Beauty claims for pregnant women debunked
Washington: Women around the world face many claims surrounding their beauty regimens during pregnancy.
Women face a lot of uncertainty as their bodies change during pregnancy, and many worry about how to look their best, said Mary Rosser, M.D., Ph.D., Department of Obstetrics and Gynecology and Women`s Health, Montefiore Medical Center, and assistant professor, Department of Obstetrics and Gynecology and Women`s Health, Albert Einstein College of Medicine of Yeshiva University.
"We work hard to separate truth from fiction to put mothers at ease and help them figure out ways to make this special time in their lives consistent with the way they`re used to living and looking," she stated.
You naturally glow during pregnancy and your hair and nails get stronger and grow more quickly. But the most common concerns among pregnant women are focused on hair dyes, nail products and skin care.
Dr. Rosser has debunked some claims and addressed mother`s concerns:
It is claimed that pregnant women shouldn`t dye their hair because the product is absorbed into the skin and can be toxic to the baby.
Generally speaking, dyes are safe but try to be completely natural during pregnancy, she said.
If you must color your hair, do so after the first trimester and in a well-ventilated space; let your hair stylist know you are pregnant and ask to try not to allow chemicals to touch the scalp, she suggested.
She noted that the real concern is breathing the ammonia fumes that could be harmful to the developing baby in the first three months of pregnancy.
Women should be mindful of the fumes in straightening products as well, she said.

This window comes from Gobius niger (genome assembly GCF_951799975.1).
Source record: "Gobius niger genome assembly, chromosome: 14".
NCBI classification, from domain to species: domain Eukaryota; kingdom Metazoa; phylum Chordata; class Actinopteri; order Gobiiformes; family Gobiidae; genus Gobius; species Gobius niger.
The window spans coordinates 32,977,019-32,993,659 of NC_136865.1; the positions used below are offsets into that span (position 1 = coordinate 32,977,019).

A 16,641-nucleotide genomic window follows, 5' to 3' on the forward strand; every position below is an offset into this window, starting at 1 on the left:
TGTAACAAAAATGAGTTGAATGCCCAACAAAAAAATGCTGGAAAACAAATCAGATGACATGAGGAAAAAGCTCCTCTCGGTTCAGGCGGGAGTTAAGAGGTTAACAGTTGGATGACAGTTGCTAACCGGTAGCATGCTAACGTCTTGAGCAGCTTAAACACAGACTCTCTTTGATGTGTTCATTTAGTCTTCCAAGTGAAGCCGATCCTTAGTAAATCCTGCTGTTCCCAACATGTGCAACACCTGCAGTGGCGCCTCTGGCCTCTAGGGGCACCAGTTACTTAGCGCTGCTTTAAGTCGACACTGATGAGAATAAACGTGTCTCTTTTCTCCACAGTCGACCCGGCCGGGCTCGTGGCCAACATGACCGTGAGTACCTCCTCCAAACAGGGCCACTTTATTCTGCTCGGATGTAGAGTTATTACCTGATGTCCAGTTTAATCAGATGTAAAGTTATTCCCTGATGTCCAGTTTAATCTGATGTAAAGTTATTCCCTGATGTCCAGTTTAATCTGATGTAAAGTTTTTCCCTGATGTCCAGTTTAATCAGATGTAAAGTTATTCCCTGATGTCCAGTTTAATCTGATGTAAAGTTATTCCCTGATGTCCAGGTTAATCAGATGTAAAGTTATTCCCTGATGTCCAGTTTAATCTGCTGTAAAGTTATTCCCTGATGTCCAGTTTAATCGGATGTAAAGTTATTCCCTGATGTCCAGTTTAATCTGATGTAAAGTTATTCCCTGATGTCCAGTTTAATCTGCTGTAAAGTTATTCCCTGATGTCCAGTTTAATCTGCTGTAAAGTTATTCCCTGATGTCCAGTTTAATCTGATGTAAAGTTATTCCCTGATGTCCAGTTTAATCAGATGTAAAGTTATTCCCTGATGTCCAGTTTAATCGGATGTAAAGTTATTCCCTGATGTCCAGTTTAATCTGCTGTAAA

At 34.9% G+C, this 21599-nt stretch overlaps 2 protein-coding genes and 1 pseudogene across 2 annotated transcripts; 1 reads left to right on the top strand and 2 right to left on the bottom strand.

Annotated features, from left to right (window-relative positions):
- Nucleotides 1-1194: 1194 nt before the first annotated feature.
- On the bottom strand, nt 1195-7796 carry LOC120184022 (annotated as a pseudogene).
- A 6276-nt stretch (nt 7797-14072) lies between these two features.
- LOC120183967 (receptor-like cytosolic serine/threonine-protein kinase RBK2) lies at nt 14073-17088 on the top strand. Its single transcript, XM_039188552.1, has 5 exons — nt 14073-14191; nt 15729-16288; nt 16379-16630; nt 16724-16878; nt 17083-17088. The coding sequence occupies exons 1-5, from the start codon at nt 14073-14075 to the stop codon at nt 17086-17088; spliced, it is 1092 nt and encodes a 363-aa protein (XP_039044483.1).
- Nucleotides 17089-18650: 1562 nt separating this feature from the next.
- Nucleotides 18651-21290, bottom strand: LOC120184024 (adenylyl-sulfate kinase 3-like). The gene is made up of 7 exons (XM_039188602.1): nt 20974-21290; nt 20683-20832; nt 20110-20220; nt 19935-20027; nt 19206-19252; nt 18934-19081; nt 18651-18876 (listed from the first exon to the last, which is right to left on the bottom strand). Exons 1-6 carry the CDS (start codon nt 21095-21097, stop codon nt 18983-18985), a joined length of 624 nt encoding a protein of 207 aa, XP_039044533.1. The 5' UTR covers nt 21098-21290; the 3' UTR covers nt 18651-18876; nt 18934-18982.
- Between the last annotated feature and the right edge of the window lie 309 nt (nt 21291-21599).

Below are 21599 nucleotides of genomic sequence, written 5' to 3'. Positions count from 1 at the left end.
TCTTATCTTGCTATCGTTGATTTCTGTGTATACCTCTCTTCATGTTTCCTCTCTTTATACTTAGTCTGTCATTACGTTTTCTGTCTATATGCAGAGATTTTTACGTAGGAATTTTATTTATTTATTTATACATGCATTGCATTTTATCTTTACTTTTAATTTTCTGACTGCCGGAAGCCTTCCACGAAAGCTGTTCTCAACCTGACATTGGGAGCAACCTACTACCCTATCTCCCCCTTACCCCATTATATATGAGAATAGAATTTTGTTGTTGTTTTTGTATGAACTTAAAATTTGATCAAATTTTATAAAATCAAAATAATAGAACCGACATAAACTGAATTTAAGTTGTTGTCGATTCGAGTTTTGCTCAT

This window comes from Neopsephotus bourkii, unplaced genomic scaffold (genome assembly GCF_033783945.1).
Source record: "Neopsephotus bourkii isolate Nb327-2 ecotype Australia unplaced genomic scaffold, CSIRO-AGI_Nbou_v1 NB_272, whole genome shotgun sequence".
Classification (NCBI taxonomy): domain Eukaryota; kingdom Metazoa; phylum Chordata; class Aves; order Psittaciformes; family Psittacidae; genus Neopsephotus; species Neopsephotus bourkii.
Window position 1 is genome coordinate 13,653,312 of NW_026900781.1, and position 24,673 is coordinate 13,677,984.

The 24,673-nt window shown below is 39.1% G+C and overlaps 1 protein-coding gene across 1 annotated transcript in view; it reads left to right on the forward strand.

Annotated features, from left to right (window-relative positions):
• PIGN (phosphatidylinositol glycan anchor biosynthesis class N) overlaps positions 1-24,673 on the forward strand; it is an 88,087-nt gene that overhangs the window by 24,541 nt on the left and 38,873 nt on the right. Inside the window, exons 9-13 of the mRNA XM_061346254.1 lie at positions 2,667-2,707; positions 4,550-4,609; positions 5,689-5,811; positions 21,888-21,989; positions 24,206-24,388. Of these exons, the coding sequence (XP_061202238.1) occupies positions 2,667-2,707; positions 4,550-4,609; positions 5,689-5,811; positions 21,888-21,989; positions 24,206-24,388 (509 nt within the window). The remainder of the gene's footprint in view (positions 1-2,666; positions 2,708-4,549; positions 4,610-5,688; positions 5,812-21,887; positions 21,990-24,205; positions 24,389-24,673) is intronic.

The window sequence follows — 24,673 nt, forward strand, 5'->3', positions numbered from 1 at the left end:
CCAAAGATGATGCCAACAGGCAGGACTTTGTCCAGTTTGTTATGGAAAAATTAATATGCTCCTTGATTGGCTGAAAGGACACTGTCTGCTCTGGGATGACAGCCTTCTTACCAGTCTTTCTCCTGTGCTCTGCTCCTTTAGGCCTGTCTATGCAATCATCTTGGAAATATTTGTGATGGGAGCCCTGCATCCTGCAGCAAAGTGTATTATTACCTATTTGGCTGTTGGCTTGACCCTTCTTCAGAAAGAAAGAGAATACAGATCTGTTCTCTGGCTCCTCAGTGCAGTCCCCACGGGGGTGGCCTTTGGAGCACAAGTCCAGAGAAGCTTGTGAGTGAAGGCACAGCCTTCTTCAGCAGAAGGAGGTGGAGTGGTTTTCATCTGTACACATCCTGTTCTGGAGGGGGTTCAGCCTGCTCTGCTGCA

According to her, highlights are considered safer because the dye is enclosed in foil and won`t be absorbed into the skin. Vegetable dyes such as henna are likely to be safer during pregnancy.
Pregnant women also face claims that they should avoid using nail products because the chemicals are toxic.
Dr. Rosser revealed that pregnant women could get a standard manicure after the first trimester, when the risk to the developing fetus is lower.
But she suggests checking whether that instruments have been sterilized and asking the nail technician not to cut the cuticles to prevent exposure to bacteria and germs.
Pregnant women should avoid acrylic nails as the chemicals and adhesives can contain cyanoacrylate, which can be harmful, she noted. This substance can be inhaled in the dust when nails are filed, so she suggests wearing a mask and to make sure that there is proper ventilation.
Another claim is that pregnant women have few options to safely combat changes to their skin.
To combat acne, Dr. Rosser advice them to wear oil-free cosmetics and wash the face twice a day with a gentle cleanser and lukewarm water.
If acne persists, she said, they should ask their doctors for a prescription for erythromycin and to avoid Retin A or tetracycline, which can cause birth defects.
To prevent dark circles around the eyes and darkening pigment of the skin, wear sunscreen, she suggested.
Stretch marks are not completely avoidable but you can try rubbing vitamin E oil on the areas most likely to be affected, she added.
"The most important thing to remember is that this is a happy time in your life and you are beautiful just by nature of being a pregnant woman," Dr. Rosser said.
"As long as you make smart choices, get plenty of rest, drinks lots of water and eat a healthy, balanced diet, you can enjoy your pregnancy, look and feel good and have a healthy baby," she added.